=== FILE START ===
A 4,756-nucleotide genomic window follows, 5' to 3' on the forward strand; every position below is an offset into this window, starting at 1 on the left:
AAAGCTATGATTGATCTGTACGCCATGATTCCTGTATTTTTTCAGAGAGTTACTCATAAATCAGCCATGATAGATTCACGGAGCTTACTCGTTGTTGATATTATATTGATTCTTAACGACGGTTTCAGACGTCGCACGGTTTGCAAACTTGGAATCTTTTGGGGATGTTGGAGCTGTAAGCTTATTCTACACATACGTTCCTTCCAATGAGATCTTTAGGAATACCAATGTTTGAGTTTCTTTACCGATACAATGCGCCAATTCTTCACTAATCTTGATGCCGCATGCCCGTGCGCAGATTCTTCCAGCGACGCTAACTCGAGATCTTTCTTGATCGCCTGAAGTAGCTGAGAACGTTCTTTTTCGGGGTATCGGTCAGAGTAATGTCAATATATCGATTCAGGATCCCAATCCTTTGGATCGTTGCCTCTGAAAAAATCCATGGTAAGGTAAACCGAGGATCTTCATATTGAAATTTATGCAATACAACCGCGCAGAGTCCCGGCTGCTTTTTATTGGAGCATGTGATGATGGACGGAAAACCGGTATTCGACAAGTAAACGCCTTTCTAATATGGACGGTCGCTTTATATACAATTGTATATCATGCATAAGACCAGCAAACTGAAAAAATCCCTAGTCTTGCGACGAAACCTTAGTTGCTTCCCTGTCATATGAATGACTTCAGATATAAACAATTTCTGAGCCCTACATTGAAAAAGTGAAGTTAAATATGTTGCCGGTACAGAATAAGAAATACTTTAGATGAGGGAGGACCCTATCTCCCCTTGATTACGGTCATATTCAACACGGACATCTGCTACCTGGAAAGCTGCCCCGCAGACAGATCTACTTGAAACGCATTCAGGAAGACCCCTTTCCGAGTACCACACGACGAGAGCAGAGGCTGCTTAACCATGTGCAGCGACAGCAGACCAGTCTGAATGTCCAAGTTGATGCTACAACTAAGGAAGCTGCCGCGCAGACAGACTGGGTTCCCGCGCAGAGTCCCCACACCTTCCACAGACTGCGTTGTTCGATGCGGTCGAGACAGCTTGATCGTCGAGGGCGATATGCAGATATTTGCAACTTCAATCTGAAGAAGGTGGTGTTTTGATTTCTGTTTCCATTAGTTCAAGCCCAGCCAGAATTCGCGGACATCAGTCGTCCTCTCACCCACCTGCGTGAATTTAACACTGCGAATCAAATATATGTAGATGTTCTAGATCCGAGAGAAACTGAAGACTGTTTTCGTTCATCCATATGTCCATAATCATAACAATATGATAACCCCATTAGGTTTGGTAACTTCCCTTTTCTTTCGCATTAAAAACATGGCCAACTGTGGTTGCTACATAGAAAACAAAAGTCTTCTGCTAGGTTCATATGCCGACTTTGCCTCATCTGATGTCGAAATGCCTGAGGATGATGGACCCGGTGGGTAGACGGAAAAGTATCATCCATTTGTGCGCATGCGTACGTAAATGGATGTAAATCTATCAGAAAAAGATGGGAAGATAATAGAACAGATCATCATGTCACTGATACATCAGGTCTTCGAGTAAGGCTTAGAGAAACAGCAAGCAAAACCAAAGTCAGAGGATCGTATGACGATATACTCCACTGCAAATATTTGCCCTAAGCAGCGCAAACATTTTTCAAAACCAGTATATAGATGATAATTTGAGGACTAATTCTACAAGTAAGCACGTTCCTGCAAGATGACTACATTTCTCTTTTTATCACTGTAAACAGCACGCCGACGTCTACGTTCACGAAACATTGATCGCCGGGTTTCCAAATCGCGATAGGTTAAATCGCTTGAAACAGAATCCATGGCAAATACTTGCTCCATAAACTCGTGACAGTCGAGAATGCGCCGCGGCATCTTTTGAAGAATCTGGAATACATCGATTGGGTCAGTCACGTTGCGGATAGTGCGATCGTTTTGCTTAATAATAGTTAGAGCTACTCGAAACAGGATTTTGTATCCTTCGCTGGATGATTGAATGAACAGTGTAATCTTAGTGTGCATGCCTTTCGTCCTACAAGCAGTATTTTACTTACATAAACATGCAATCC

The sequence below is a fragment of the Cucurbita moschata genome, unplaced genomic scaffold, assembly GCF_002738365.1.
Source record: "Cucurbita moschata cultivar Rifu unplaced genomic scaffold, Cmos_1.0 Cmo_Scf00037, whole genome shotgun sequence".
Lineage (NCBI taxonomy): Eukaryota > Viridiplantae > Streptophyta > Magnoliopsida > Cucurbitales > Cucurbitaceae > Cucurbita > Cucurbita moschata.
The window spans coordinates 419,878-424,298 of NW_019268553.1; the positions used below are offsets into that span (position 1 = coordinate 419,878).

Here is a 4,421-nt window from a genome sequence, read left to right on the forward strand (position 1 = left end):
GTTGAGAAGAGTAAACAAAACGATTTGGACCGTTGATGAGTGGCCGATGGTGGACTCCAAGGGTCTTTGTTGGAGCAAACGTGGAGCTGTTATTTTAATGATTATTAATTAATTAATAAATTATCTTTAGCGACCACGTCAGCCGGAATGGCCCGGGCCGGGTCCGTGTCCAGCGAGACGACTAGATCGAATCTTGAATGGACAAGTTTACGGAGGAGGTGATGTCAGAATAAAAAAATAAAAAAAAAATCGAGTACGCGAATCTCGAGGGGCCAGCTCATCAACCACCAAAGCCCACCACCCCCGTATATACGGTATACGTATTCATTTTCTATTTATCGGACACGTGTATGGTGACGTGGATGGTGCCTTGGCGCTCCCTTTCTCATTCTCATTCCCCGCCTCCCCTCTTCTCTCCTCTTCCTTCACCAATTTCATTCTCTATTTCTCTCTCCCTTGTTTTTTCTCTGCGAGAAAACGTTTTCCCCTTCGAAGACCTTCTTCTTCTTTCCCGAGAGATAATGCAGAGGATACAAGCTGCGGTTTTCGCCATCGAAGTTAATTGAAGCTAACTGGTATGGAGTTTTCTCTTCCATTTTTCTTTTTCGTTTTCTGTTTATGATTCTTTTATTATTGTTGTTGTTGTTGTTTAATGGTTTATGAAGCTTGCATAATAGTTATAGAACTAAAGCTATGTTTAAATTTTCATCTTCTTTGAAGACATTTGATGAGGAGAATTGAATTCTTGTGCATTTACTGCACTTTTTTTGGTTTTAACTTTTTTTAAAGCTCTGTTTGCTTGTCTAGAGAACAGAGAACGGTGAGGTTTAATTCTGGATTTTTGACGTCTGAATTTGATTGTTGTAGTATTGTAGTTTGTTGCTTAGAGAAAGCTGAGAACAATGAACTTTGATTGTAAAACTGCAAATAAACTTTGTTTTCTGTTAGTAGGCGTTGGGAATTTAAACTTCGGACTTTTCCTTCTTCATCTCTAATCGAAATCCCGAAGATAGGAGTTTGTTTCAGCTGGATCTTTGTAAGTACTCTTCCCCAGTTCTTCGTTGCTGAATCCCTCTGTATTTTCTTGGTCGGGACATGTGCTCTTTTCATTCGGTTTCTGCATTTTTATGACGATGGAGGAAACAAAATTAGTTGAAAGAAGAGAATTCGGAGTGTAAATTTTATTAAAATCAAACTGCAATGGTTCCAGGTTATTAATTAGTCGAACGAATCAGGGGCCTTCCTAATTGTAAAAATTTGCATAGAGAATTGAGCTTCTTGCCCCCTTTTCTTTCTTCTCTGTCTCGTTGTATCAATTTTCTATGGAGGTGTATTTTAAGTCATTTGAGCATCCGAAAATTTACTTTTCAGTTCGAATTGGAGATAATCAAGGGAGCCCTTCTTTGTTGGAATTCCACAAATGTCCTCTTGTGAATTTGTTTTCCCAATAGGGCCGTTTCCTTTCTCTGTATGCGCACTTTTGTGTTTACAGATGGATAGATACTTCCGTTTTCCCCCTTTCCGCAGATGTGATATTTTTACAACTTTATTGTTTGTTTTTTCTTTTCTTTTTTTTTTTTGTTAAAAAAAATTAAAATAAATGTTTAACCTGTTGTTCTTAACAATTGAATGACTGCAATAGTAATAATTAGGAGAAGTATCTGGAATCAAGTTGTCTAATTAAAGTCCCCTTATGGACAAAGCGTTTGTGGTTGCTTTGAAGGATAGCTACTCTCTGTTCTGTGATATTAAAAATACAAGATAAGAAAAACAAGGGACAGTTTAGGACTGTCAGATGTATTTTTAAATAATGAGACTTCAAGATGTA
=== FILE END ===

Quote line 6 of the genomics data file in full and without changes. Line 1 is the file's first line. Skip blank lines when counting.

The window spans coordinates 419,878-424,298 of NW_019268553.1; the positions used below are offsets into that span (position 1 = coordinate 419,878).